Muslim feminists such as Barlas (Barlas:2007) have formulated new epistemological frameworks
that radically challenge hitherto held beliefs about gender. Siraj (Siraj:2006) in her survey of
homosexual Muslim men has discovered that some are beginning to formulate nascent interpretative
strategies of the Qur'an that affirms their sexual orientation. Ayatollah Khomeni (Tait:2005) in
response to a call from a transgendered Muslim, issued a fatwa allowing for gender reassignment
surgery to commence if one felt that they were trapped in the wrong body. What is notable about
this fatwa is that it has arisen in the Ithna Asheri Shia tradition, a tradition in its jurisprudence that
has not closed the doors to independent reasoning (Momen:1987). Thus, differing interpretive
strategies from the margins of power can have influence to bear on what is possible for Islamic
conceptions of masculinity.

In conclusion, there are a wide variety of influences to bear on Islamic conceptions of masculinity.
These include the two arms of the traditional brand of Islam, which Murata calls the legalist and
sapiential tradition. Both can be situated within two differing emphasises upon God, one which
appears 'feminine' and Immanent, the other 'masculine' and Transcendent. Human relations with each
other and the cosmos works well when both arms work in harmony, but if imbalance arises, chaos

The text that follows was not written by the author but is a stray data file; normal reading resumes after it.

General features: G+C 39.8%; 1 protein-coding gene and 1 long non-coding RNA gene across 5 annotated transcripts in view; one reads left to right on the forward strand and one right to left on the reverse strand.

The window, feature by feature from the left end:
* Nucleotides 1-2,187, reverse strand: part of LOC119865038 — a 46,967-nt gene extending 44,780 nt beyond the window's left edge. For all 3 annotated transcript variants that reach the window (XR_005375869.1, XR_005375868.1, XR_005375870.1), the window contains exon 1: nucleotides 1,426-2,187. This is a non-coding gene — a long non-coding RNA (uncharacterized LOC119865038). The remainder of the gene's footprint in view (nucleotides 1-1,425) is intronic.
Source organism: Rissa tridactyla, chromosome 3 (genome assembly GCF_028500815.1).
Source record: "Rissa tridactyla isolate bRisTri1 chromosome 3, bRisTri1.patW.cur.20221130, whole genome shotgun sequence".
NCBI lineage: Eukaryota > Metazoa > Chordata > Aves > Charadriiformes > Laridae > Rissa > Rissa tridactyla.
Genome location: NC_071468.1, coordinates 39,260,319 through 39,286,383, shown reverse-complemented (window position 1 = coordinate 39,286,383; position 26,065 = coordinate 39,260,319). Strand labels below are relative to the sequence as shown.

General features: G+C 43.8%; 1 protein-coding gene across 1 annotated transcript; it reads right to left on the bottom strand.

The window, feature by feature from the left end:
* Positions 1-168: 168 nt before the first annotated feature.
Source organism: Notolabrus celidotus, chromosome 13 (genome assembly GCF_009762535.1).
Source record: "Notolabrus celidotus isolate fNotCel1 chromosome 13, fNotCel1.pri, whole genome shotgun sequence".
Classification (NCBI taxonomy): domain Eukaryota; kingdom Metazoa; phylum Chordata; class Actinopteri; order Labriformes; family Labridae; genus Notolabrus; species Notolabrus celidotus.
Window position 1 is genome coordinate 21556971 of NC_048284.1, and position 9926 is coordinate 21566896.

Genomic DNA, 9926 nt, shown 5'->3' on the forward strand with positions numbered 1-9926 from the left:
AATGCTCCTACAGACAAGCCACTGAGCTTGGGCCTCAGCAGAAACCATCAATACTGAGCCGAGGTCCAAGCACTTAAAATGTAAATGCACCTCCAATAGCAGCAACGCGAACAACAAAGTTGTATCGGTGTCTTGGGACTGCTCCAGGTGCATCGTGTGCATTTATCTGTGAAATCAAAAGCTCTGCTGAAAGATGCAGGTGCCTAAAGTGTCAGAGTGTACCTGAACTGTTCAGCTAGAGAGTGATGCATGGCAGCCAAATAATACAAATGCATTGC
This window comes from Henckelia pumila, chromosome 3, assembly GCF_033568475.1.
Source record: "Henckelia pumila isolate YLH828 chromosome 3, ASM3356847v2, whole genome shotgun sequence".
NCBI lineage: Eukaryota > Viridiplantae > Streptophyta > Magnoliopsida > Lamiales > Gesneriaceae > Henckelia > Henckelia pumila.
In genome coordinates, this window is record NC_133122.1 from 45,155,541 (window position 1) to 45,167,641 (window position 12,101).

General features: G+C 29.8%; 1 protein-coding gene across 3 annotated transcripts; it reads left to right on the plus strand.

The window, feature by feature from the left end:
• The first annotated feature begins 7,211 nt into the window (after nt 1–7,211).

comes into being. The present situation, Duree Ahmed argues, is a hyper masculine context where the
feminine tradition is suppressed and gender possibilities are highly limited. Other influences upon
Islamic conceptions of masculinity can include geopolitical tensions that call into play identity
politics and/or internalisation of other cultures norms on masculinity. Finally there is the influence
of differing readings of the Islamic sources of knowledge which depending on the orientation can
lead to conservative narrow possibilities for masculinity or liberatory possibilities encompassing
wider modes of being.

Ahmed Durie, Gender and Islamic Spirituality: a psychological view of 'low' fundamentalism,
2006, in Ouzgane L (ed), Islamic Masculinities, Palgrave, London, 2006

Ahmed Leilah, Women and Gender in Islam: Historical roots of a modern debate, Yale, New York

Barlas Asma, Believing Women in Islam: Unreading patriarchal interpretations in the Qur'an,
University of Texas Press, Austin, 2002

Boudibah Abdelwahab, Sexuality in Islam, Saqi Books, 1975

Momen Moojan, An Introduction to Shi'i Islam: The history and doctrines of Twelver Shi'ism, Yale
University Press, New York, 1985

Roded, Ruth, Alternate images of the Prophet Muhammad's virility, 2006, in Ouzgane L (ed),
Islamic Masculinities, Palgrave, London, 2006

Siraj Asifa, On being homosexual and Muslim: conflicts and challenges,in Ouzgane L (ed), Islamic
Masculinities, Palgrave, London, 2006

Online Sources:

Tait Robert, A Fatwa for Freedom, the Guardian, 2005,, Accessed: 8/12/11

Online Qur'an,, Accessed 8/12/11

Posted By

Jul 27 2012 16:51